environment, additional data were required to be collected and submitted
during the period of conditional registration. Such requirements included a
sediment bioavailability and toxicity study and a small-plot runoff study
that must be submitted to the Agency by July 1, 1996.
To be consistent with the conditional registration and extension of
pyrethroids on cottonseed, the Agency is issuing a conditional registration
for deltamethrin on cotton with an expiration date of November 15, 1996,
and establish a time-limited tolerance on cottonseed and cottonseed oil
with an expiration date of November 15, 1997, to cover residues expected to
result from use during the period of conditional registration.
With respect to the use of deltamethrin on cotton, the Agency concluded
that use of deltamethrin would not cause a significant increase in the risk
of adverse effects to the environment. This conclusion was premised mainly
on the following:
1. The short period of time the registration would be in effect before the
Agency completes its final regulatory and risk reviews of cotton use of the
pyrethroids.
2. HRAVC's commitment to agree to the terms and conditions stipulated by
the Agency for continued registration of current cotton pyrethroid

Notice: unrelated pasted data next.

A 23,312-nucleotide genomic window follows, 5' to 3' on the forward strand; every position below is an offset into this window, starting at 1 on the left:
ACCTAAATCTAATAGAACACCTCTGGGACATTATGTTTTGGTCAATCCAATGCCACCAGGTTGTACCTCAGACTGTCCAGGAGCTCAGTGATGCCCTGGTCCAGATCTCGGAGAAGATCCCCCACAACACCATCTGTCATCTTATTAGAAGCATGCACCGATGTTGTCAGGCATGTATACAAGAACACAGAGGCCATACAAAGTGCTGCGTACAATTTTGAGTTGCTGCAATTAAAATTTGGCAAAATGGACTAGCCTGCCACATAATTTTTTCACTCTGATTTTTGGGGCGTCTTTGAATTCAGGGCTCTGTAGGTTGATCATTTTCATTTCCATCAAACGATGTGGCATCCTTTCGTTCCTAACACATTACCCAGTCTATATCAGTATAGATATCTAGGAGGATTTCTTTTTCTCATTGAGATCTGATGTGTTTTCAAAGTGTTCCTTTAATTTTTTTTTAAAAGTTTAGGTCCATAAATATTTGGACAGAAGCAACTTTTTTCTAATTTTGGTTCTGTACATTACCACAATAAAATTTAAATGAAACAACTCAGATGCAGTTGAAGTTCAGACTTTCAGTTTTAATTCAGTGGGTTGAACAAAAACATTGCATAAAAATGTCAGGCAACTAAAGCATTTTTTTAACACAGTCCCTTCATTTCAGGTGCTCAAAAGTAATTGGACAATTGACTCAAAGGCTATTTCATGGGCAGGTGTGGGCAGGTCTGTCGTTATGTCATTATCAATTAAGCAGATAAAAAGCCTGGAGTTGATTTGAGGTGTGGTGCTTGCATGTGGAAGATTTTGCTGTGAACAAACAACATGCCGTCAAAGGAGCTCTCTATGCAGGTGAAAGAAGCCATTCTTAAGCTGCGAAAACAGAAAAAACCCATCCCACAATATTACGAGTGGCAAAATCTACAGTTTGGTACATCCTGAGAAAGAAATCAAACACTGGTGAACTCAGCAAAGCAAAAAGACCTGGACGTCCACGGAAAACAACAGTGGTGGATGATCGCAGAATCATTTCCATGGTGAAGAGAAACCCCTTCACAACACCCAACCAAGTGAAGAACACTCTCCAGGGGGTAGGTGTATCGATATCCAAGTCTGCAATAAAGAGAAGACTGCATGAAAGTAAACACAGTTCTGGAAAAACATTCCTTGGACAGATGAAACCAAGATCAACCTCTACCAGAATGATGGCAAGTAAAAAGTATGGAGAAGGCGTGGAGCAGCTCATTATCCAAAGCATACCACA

products. These conditions include aquatic risk mitigation language for the
cotton use labeling and conditional registration subject to an Agency
determination of aquatic risk.
3. The total number of treated acres of cotton is essentially the same and
the registration of new pyrethroid on cotton, such as deltamethrin, would
result in no significant increase in the number of acres treated. Instead,
it would result in only changes in market share, i.e., the percentage of
acres that are treated with any particular cotton pyrethroid.
Residues remaining in or on the above commodities after expiration of these
tolerances will not be considered actionable if the pesticide is legally
applied during the term of and in accordance with provisions of conditional
registration.
The scientific data submitted in support of these petitions and other
relevant material have been evaluated. The toxicology data considered in
support of these tolerances include:
1. Chronic 2-year feeding in dogs with a systemic NOEL greater than 40 ppm
(highest does treated (HDT)).
2. A 24-month chronic feeding/carcinogenicity study in rats with a systemic
NOEL of 20 ppm (1 mg/kg/day) and LEL of 50 mg/kg/day based on decreased
body weight. No carcinogenic effects were observed in the study.
3. A carcinogenicity study in mice in which no evidence of carcinogenicity
was noted up to and including 100 ppm (HDT).
4. An oral development toxicity study in rats with a developmental NOEL of
11 mg/kg/day (highest dose tested). The maternal NOEL was 3.3 mg/kg/day
with the LEL of 7 mg/kg/day based on one death and excessive salivation. An
oral developmental toxicity study in rabbits with a maternal NOEL of 10
mg/kg/day and a maternal LEL of 25 mg/kg/day based on decreased defecation.
The developmental NOEL was 25 mg/kg/day with a developmental LEL of 100
mg/kg/day based on statistically significant increase in fetal incidence of
unossification of pubic bone and tail bone. These skeletal variations were
not considered to be statistically significant.
5. A three-generation reproduction study in rats noted no parental or fetal
effects up to and including 50 ppm (HDT).